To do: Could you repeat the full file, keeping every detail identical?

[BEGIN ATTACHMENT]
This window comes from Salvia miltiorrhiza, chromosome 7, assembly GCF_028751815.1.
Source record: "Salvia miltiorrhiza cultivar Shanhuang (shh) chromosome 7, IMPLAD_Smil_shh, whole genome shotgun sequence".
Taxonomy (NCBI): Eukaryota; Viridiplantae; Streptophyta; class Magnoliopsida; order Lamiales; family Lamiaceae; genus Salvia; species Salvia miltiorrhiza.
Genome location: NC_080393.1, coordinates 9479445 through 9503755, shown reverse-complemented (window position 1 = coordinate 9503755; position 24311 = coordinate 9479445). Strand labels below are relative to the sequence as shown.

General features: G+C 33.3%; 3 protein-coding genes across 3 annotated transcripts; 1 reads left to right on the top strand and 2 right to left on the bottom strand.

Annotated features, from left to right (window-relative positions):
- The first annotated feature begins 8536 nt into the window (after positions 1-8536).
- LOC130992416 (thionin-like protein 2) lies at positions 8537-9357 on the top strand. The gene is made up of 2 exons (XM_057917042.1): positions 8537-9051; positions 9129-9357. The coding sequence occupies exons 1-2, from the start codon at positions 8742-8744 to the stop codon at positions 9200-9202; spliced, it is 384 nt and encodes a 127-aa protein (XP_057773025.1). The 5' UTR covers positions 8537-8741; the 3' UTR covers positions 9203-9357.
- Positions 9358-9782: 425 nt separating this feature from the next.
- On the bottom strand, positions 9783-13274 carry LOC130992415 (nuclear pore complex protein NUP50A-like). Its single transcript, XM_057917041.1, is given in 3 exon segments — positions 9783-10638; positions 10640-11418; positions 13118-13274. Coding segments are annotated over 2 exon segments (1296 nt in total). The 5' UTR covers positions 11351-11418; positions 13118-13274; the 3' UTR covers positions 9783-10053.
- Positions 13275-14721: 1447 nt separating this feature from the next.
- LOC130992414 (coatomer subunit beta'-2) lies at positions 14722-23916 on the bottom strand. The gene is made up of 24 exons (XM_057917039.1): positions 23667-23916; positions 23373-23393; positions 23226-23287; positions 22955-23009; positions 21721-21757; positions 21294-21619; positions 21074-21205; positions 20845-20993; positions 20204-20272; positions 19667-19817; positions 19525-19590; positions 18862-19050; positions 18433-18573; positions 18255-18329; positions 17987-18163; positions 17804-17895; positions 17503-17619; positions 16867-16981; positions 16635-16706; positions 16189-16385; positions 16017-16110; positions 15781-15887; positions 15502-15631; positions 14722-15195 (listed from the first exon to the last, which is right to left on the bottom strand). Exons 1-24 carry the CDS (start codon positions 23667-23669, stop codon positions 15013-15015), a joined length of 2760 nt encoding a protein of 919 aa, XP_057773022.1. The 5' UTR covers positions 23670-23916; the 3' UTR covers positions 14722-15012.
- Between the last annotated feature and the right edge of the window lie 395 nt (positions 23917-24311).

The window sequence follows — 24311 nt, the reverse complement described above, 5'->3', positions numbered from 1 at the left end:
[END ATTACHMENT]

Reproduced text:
This window comes from Salvia miltiorrhiza, chromosome 7, assembly GCF_028751815.1.
Source record: "Salvia miltiorrhiza cultivar Shanhuang (shh) chromosome 7, IMPLAD_Smil_shh, whole genome shotgun sequence".
Taxonomy (NCBI): Eukaryota; Viridiplantae; Streptophyta; class Magnoliopsida; order Lamiales; family Lamiaceae; genus Salvia; species Salvia miltiorrhiza.
Genome location: NC_080393.1, coordinates 9479445 through 9503755, shown reverse-complemented (window position 1 = coordinate 9503755; position 24311 = coordinate 9479445). Strand labels below are relative to the sequence as shown.

General features: G+C 33.3%; 3 protein-coding genes across 3 annotated transcripts; 1 reads left to right on the top strand and 2 right to left on the bottom strand.

Annotated features, from left to right (window-relative positions):
- The first annotated feature begins 8536 nt into the window (after positions 1-8536).
- LOC130992416 (thionin-like protein 2) lies at positions 8537-9357 on the top strand. The gene is made up of 2 exons (XM_057917042.1): positions 8537-9051; positions 9129-9357. The coding sequence occupies exons 1-2, from the start codon at positions 8742-8744 to the stop codon at positions 9200-9202; spliced, it is 384 nt and encodes a 127-aa protein (XP_057773025.1). The 5' UTR covers positions 8537-8741; the 3' UTR covers positions 9203-9357.
- Positions 9358-9782: 425 nt separating this feature from the next.
- On the bottom strand, positions 9783-13274 carry LOC130992415 (nuclear pore complex protein NUP50A-like). Its single transcript, XM_057917041.1, is given in 3 exon segments — positions 9783-10638; positions 10640-11418; positions 13118-13274. Coding segments are annotated over 2 exon segments (1296 nt in total). The 5' UTR covers positions 11351-11418; positions 13118-13274; the 3' UTR covers positions 9783-10053.
- Positions 13275-14721: 1447 nt separating this feature from the next.
- LOC130992414 (coatomer subunit beta'-2) lies at positions 14722-23916 on the bottom strand. The gene is made up of 24 exons (XM_057917039.1): positions 23667-23916; positions 23373-23393; positions 23226-23287; positions 22955-23009; positions 21721-21757; positions 21294-21619; positions 21074-21205; positions 20845-20993; positions 20204-20272; positions 19667-19817; positions 19525-19590; positions 18862-19050; positions 18433-18573; positions 18255-18329; positions 17987-18163; positions 17804-17895; positions 17503-17619; positions 16867-16981; positions 16635-16706; positions 16189-16385; positions 16017-16110; positions 15781-15887; positions 15502-15631; positions 14722-15195 (listed from the first exon to the last, which is right to left on the bottom strand). Exons 1-24 carry the CDS (start codon positions 23667-23669, stop codon positions 15013-15015), a joined length of 2760 nt encoding a protein of 919 aa, XP_057773022.1. The 5' UTR covers positions 23670-23916; the 3' UTR covers positions 14722-15012.
- Between the last annotated feature and the right edge of the window lie 395 nt (positions 23917-24311).

The window sequence follows — 24311 nt, the reverse complement described above, 5'->3', positions numbered from 1 at the left end: